School is a transition for children, and while it can be an experience of growth and independence, it can also be difficult for children who face certain problems associated in grammar, middle school, high school or college. Knowing what your child/adolescents might experience or encounter during these years can help you prepare him, and maybe even prevent certain problems from surfacing. As always, knowledge is power. Below are a few typical school problems your child/adolescents may have to face.
Make sure your child knows that whatever his challenges might be, you’ll be there to help, offer advice and work through them together.
School Problems Children/Adolescents Might Encounter
- Self-Esteem: Even once confident kids may experience a severe drop in self-esteem at any level of their school years. Your child will compare their selves to his/her peers, and may decide that they just doesn’t measure up to others whom they believes to be smarter, better looking and more popular. It’s difficult to watch a child deal with self-esteem issues, especially when you know how wonderful they really are.
- Academic Pressure: (STRESS) Lets face it, kids are feeling the pressure to perform at the top of their game and are feeling the competition at an earlier age. Some of this pressure comes from the school staff; other times its well meaning parents who place it directly on their kids’ shoulders.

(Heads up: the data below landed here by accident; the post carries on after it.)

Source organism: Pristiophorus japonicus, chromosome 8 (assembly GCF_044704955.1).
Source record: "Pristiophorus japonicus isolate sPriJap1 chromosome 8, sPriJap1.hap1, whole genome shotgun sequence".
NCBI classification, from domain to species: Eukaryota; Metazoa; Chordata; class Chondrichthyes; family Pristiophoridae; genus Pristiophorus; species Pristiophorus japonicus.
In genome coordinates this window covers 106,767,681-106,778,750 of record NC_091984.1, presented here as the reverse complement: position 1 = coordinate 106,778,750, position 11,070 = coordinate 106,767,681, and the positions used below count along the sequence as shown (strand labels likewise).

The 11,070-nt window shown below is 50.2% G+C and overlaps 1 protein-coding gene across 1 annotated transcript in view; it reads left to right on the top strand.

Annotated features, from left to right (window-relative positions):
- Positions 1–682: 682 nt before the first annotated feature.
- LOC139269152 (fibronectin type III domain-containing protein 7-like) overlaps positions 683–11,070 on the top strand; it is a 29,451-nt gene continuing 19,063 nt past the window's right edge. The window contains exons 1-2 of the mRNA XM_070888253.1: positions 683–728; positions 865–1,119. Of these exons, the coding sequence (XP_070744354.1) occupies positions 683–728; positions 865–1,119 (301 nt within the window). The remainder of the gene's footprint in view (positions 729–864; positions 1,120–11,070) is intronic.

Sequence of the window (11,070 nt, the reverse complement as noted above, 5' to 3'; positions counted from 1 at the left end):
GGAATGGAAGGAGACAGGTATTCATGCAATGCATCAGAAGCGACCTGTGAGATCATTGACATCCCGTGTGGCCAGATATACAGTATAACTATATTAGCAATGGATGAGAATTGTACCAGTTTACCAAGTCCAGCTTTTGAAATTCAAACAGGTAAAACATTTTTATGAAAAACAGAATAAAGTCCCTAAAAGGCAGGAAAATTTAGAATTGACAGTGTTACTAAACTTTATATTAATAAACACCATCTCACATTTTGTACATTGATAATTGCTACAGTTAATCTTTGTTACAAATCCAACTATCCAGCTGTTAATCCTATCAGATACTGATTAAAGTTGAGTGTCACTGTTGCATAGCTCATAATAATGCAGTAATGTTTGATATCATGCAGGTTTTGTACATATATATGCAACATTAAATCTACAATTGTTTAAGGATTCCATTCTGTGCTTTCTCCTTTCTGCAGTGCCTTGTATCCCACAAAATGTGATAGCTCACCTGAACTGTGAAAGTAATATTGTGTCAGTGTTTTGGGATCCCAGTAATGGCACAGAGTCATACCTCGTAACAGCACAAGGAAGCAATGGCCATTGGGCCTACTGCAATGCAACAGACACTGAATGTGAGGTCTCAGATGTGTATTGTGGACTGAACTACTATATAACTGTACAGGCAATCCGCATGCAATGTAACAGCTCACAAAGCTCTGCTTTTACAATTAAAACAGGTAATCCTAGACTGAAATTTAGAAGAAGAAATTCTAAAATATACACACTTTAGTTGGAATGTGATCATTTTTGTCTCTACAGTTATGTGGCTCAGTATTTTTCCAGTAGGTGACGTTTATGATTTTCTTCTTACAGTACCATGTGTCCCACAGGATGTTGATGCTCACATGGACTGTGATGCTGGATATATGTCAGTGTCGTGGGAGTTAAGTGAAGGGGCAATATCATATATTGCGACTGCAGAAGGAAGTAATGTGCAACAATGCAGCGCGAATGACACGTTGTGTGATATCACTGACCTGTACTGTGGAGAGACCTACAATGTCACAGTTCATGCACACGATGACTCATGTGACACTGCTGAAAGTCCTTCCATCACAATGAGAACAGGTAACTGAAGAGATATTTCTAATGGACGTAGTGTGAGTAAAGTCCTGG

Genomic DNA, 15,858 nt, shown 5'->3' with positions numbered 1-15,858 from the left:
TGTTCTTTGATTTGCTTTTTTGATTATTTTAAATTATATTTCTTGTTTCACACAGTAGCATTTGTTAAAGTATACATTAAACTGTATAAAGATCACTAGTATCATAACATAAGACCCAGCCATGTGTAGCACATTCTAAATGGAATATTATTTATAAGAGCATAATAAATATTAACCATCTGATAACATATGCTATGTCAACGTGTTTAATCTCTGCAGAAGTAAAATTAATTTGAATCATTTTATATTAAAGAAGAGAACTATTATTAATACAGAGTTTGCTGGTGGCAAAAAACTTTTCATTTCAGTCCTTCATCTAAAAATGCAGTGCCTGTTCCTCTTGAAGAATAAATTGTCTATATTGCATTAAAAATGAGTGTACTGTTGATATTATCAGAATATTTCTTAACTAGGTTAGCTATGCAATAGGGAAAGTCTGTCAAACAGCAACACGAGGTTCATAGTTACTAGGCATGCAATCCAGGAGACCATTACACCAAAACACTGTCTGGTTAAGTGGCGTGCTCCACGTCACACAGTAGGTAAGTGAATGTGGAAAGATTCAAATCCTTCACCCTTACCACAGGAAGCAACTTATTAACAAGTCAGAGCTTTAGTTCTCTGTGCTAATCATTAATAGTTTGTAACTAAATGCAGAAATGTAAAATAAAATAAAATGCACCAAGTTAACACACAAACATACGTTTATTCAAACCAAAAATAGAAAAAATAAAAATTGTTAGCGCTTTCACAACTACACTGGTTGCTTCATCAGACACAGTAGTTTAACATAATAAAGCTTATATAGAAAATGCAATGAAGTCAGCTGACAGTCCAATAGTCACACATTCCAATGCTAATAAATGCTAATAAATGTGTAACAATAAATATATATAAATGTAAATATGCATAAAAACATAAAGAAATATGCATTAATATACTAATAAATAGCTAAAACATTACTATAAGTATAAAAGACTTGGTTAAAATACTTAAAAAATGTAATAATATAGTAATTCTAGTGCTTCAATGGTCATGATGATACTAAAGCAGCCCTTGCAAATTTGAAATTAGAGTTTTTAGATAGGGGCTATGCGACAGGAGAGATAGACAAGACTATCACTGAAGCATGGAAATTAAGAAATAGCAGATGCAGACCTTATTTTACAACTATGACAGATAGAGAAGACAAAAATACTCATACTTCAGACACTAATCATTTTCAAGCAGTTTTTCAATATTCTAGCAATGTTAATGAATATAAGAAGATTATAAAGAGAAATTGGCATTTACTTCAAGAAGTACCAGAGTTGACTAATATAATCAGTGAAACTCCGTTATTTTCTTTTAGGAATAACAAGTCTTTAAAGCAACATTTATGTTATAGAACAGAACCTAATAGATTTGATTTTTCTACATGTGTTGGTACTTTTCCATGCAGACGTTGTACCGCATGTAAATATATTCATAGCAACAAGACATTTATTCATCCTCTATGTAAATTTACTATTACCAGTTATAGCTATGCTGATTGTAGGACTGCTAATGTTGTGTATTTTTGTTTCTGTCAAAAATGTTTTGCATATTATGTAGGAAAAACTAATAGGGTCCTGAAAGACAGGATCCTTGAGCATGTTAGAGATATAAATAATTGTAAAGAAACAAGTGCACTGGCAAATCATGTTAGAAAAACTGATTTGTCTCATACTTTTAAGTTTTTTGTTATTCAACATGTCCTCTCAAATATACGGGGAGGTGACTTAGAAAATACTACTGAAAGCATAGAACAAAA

- Temptation: Middle school may be the first time your child decides to experiment with smoking, drinking, drugs and other dangerous behaviors.
- Disappointment or Rejection: Is there a child who doesn’t experience social issues, a broken heart and loss of friendship at some point during their school years? Doubtful. It’s hard for a parent to watch their child experience this, and the heartache that goes with it, but if you’re child hasn’t known rejection or disappointment yet, he will.
- Bullying/Cyber Bullying Bullying can be physical, bullying can be verbal, and bullying can be conducted over social media. (Facebook, SnapChat, Intagram, etc.) Bullying can be done by individuals or by groups, through gossip and exclusion. However, any kind of child-on-child cruelty that is chronically humiliating to the victim is considered bullying.